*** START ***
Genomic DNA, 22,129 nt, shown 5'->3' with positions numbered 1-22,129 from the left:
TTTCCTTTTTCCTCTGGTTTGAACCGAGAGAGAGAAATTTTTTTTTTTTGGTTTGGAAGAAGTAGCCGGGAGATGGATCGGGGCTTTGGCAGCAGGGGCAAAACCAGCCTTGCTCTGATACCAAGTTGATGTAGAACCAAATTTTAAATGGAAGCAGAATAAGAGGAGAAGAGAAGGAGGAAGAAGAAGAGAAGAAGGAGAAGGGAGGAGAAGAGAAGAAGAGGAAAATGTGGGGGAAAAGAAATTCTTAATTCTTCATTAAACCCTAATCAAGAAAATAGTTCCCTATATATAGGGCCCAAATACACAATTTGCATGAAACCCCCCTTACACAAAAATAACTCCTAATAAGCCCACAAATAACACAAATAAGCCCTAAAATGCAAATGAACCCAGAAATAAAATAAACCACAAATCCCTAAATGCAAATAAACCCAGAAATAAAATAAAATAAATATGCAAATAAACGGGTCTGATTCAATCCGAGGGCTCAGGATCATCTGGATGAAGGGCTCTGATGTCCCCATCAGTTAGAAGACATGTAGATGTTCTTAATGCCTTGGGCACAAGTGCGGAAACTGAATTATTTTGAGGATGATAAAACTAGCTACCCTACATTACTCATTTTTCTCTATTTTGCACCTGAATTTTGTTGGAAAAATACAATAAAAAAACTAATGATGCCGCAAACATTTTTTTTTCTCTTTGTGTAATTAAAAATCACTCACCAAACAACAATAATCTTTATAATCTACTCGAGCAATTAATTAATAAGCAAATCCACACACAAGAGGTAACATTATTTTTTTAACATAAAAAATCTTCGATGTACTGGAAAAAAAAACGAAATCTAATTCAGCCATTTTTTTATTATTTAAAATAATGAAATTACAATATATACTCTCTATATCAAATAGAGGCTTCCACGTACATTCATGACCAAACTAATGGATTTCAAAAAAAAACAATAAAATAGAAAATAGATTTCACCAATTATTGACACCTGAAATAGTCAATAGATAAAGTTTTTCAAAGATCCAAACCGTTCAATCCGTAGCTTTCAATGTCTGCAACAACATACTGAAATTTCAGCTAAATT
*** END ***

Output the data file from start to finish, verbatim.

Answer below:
Genomic DNA, 22,129 nt, shown 5'->3' with positions numbered 1-22,129 from the left:
TTTCCTTTTTCCTCTGGTTTGAACCGAGAGAGAGAAATTTTTTTTTTTTGGTTTGGAAGAAGTAGCCGGGAGATGGATCGGGGCTTTGGCAGCAGGGGCAAAACCAGCCTTGCTCTGATACCAAGTTGATGTAGAACCAAATTTTAAATGGAAGCAGAATAAGAGGAGAAGAGAAGGAGGAAGAAGAAGAGAAGAAGGAGAAGGGAGGAGAAGAGAAGAAGAGGAAAATGTGGGGGAAAAGAAATTCTTAATTCTTCATTAAACCCTAATCAAGAAAATAGTTCCCTATATATAGGGCCCAAATACACAATTTGCATGAAACCCCCCTTACACAAAAATAACTCCTAATAAGCCCACAAATAACACAAATAAGCCCTAAAATGCAAATGAACCCAGAAATAAAATAAACCACAAATCCCTAAATGCAAATAAACCCAGAAATAAAATAAAATAAATATGCAAATAAACGGGTCTGATTCAATCCGAGGGCTCAGGATCATCTGGATGAAGGGCTCTGATGTCCCCATCAGTTAGAAGACATGTAGATGTTCTTAATGCCTTGGGCACAAGTGCGGAAACTGAATTATTTTGAGGATGATAAAACTAGCTACCCTACATTACTCATTTTTCTCTATTTTGCACCTGAATTTTGTTGGAAAAATACAATAAAAAAACTAATGATGCCGCAAACATTTTTTTTTCTCTTTGTGTAATTAAAAATCACTCACCAAACAACAATAATCTTTATAATCTACTCGAGCAATTAATTAATAAGCAAATCCACACACAAGAGGTAACATTATTTTTTTAACATAAAAAATCTTCGATGTACTGGAAAAAAAAACGAAATCTAATTCAGCCATTTTTTTATTATTTAAAATAATGAAATTACAATATATACTCTCTATATCAAATAGAGGCTTCCACGTACATTCATGACCAAACTAATGGATTTCAAAAAAAAACAATAAAATAGAAAATAGATTTCACCAATTATTGACACCTGAAATAGTCAATAGATAAAGTTTTTCAAAGATCCAAACCGTTCAATCCGTAGCTTTCAATGTCTGCAACAACATACTGAAATTTCAGCTAAATT